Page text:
I have 5 children and from the time they were conceived, knowing their spirits, it never was an option for us to abort, even though we had to go through a lot of karma with that choice. I respect that many women make that choice out of necessity and it is never an easy one. But the fact is that they were not informed that it put at risk their chances of having subsequent children or might have problem pregnancies or children with a higher degree of cerebral palsy or other illnesses. That the hormonal disruption would increase the chances of cancer (Statisticians on both sides argue this point, but my own observations support this) And spiritually, subsequent children often turned out to have incredible karma with the mother. The karma was almost non-existent when there was a miscarriage, but extremely heavy when it was an abortion.
The Way of Atlan teaches the sacredness of birth, the life lived from the time of conception, and the karmic responsibility that entails. It also accepts that there might be a time when abortion is necessary, and that while there should not be any impediment to it, it could not be just a clinical procedure without any sense of the pain that was being caused, or felt. That I could place my hand on a woman's root chakra and ask if she had been pregnant before, or had an abortion, was a reflection of the energy loss I felt there. So, I could heal that pain, and release the woman and the spirit of the unborn child.
I could also not judge Henry Morgentaler. In an interview at he revealed that his mother, who died at Auschwitz, was distant from him and he never felt that she had loved him at all or as she loved her other children. And I could only feel compassion, knowing that this is exactly the way that children of abortion feel when their spirits are torn from their bodies, and how much pain is being carried forward into the future.
I could also feel the irony; the home which was such an important part of my spiritual journey, was now an abortion clinic. The raccoon with whom I would share my peanut butter and rolls on the balcony, was probably being fed fetuses by Dr. Morgentaler, who after all said they were just 'clumps of tissue' (My savage sense of humour, sorry)
In 1984, The Toronto Women's book store was burned down. It was believed that the target was the clinic above it.
In 1992, the building was destroyed by an arsonist.
That was the year our daughter Arune was conceived, and I decided to move on to the next stage, our Spiritual Journey to the United States
We choose the direction of our lives, and the journey. And now, our journey moves on again.

Wednesday, July 02, 2008

A Canada Place to Be.

This is a love letter to Canada, and also, a note for the future.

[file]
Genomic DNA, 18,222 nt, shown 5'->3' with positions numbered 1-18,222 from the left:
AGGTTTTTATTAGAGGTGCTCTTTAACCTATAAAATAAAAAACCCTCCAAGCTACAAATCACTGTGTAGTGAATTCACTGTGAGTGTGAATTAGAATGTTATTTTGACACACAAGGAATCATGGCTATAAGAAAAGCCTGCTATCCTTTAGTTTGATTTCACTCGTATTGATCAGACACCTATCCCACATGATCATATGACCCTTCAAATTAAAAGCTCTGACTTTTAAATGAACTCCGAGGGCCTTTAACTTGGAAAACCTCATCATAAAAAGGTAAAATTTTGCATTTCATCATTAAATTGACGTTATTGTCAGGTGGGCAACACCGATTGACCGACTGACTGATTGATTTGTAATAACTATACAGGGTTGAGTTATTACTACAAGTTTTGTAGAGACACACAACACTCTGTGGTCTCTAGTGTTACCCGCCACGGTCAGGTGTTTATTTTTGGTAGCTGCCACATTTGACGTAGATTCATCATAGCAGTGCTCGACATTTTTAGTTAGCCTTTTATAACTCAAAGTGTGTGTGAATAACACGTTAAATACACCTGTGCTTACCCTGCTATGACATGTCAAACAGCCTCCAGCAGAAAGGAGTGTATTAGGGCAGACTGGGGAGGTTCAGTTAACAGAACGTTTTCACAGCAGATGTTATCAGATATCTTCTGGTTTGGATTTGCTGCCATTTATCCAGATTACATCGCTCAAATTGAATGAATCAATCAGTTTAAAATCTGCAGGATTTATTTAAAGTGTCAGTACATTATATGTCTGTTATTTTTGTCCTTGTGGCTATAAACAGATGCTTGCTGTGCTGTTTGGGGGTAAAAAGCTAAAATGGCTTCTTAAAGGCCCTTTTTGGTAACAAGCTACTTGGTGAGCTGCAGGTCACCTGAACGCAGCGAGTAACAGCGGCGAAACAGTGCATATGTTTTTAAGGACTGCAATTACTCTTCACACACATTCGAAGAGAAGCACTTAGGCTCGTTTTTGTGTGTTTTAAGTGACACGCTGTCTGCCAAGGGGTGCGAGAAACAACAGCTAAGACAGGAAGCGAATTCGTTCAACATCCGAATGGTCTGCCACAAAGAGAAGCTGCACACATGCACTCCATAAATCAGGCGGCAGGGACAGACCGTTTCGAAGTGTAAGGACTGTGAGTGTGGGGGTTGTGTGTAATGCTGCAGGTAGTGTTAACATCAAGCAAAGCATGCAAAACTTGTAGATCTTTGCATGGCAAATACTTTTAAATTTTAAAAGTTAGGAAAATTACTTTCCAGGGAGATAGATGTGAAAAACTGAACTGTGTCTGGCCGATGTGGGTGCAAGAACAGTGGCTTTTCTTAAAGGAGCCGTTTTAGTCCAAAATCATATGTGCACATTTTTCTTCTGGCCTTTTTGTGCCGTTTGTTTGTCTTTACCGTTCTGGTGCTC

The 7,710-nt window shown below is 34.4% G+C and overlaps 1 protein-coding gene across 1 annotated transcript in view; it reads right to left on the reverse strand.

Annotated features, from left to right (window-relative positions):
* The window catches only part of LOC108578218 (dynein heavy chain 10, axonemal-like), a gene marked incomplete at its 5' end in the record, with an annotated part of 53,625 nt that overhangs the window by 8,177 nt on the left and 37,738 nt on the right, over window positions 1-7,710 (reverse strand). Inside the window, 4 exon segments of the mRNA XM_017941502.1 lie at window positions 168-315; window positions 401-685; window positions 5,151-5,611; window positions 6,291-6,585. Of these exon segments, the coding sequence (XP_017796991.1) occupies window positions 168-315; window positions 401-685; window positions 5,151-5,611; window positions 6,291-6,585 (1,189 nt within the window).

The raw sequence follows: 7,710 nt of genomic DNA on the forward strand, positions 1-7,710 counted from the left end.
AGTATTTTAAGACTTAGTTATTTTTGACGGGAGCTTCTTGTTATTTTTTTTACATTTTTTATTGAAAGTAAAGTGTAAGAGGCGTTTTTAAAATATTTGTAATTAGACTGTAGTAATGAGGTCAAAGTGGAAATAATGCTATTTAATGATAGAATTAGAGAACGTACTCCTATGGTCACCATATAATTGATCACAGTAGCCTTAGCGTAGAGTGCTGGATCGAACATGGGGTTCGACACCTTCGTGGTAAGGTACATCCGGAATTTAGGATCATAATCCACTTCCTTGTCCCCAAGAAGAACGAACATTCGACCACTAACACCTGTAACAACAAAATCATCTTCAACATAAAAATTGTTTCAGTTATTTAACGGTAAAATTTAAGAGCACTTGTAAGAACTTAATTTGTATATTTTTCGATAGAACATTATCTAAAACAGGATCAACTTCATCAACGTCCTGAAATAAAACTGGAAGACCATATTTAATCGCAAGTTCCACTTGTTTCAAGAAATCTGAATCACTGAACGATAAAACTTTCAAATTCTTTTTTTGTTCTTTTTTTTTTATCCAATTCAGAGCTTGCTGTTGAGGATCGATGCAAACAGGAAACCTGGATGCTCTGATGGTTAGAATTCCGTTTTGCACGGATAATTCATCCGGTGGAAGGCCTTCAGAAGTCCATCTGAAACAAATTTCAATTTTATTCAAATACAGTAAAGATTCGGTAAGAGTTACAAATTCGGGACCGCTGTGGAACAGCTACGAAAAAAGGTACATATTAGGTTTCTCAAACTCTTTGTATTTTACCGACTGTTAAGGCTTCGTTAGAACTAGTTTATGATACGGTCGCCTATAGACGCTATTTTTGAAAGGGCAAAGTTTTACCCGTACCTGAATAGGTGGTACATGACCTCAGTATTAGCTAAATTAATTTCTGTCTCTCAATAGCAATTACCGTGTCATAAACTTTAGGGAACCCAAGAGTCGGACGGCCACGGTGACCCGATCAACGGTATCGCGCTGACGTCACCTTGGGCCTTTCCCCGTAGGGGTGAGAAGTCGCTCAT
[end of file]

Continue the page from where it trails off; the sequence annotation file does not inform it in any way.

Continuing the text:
I was finishing my studies in Pakistan. I'd not made it to flight school in the Air Force, and now University was almost over. I knew it was time to leave. Sitting on a mountain top in the foothills of the Himalayas, I meditated, and ask to know what my next step would be. Within a month, my father decided we would all move to Canada.

First he checked out the U.S. He could have been posted to the Washington Embassy earlier in 1958 but the Ambassador, a friend, just died. We applied to immigrate there, which would have required I be drafted for the Vietnam War. I didn't care one way or the other (still believed that all communists were bad) but then he called his friend in Toronto and decided to move here.

The prophecy said Maitreya would come down from the Himalayas, board a plane in Pakistan, and fly to London. I did, but went on to Toronto, because my karma was there.

First job: Street cleaner. Let go the first day, even though in typical immigrant manner, I'd knocked myself out doing a great job. Noticed the only other person let go was a black man (None of the 'pink folk' were let go :) but after that, I got great jobs, and never had to face that problem again.

That is the beauty of Canada.. It has welcomed people from a hundred different countries and become stronger as a result. People of different faiths get along. Gay people can get married if they want. Louise Arbour, the UN High Commissioner for Human Rights, is a national treasure. Kids for Khadr, an Ontario school group, protests the inhumane treatment given to Canadian child soldier Omar Khadr in Guantanamo Prison, while the government hides behind rhetoric.

You go to a place, and you know you've been there before.. and here I rediscovered my native, shamanistic past. Here I started meditation classes that combined Spirit and Earth energy, for Canada is strong in earth energy. Wherever the native people gather, it is strong in energy, even though the earth itself has sadly, been weakened over the years and Canada's treatment of its native peoples is a karmic shame.

Canadians see themselves as a force for good in the world. Even with the present government, there is a fundamental decency. We care and invest in social causes. Every one has health care. Education is pretty good. Yes, Canada is fighting an unjust war in Afghanistan. Yes it's got a corporate fascist government and political parties (but not as bad as the U.S. we say-they on the other hand call us 'socialists' as though that's a Bad Thing)

Why, then, do I love this country? Because it's a place of refuge. There will come a time when the world will need it, and that is why I cherish it. Its vastness. Arrive in Northern Quebec, and you see the Aurora Borealis shimmering in magical light.

Great things will happen here.